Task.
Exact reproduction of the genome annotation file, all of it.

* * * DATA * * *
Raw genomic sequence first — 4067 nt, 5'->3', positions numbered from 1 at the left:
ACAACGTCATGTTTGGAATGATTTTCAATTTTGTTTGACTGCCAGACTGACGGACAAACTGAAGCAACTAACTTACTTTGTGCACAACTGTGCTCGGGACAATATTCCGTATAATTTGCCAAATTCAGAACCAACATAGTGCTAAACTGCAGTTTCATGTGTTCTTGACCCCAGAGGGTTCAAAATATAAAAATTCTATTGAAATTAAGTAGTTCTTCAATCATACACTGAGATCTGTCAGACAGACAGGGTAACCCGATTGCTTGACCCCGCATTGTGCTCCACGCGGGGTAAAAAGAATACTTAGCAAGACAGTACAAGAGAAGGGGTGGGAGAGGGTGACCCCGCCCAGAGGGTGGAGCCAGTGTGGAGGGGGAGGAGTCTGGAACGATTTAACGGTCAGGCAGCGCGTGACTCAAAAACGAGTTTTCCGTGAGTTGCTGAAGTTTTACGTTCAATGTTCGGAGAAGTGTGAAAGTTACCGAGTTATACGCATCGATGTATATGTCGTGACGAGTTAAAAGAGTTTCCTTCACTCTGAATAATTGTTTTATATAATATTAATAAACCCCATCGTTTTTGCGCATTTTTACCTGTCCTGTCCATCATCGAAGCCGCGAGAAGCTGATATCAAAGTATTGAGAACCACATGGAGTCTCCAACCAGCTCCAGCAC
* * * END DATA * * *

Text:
Raw genomic sequence first — 4067 nt, 5'->3', positions numbered from 1 at the left:
ACAACGTCATGTTTGGAATGATTTTCAATTTTGTTTGACTGCCAGACTGACGGACAAACTGAAGCAACTAACTTACTTTGTGCACAACTGTGCTCGGGACAATATTCCGTATAATTTGCCAAATTCAGAACCAACATAGTGCTAAACTGCAGTTTCATGTGTTCTTGACCCCAGAGGGTTCAAAATATAAAAATTCTATTGAAATTAAGTAGTTCTTCAATCATACACTGAGATCTGTCAGACAGACAGGGTAACCCGATTGCTTGACCCCGCATTGTGCTCCACGCGGGGTAAAAAGAATACTTAGCAAGACAGTACAAGAGAAGGGGTGGGAGAGGGTGACCCCGCCCAGAGGGTGGAGCCAGTGTGGAGGGGGAGGAGTCTGGAACGATTTAACGGTCAGGCAGCGCGTGACTCAAAAACGAGTTTTCCGTGAGTTGCTGAAGTTTTACGTTCAATGTTCGGAGAAGTGTGAAAGTTACCGAGTTATACGCATCGATGTATATGTCGTGACGAGTTAAAAGAGTTTCCTTCACTCTGAATAATTGTTTTATATAATATTAATAAACCCCATCGTTTTTGCGCATTTTTACCTGTCCTGTCCATCATCGAAGCCGCGAGAAGCTGATATCAAAGTATTGAGAACCACATGGAGTCTCCAACCAGCTCCAGCAC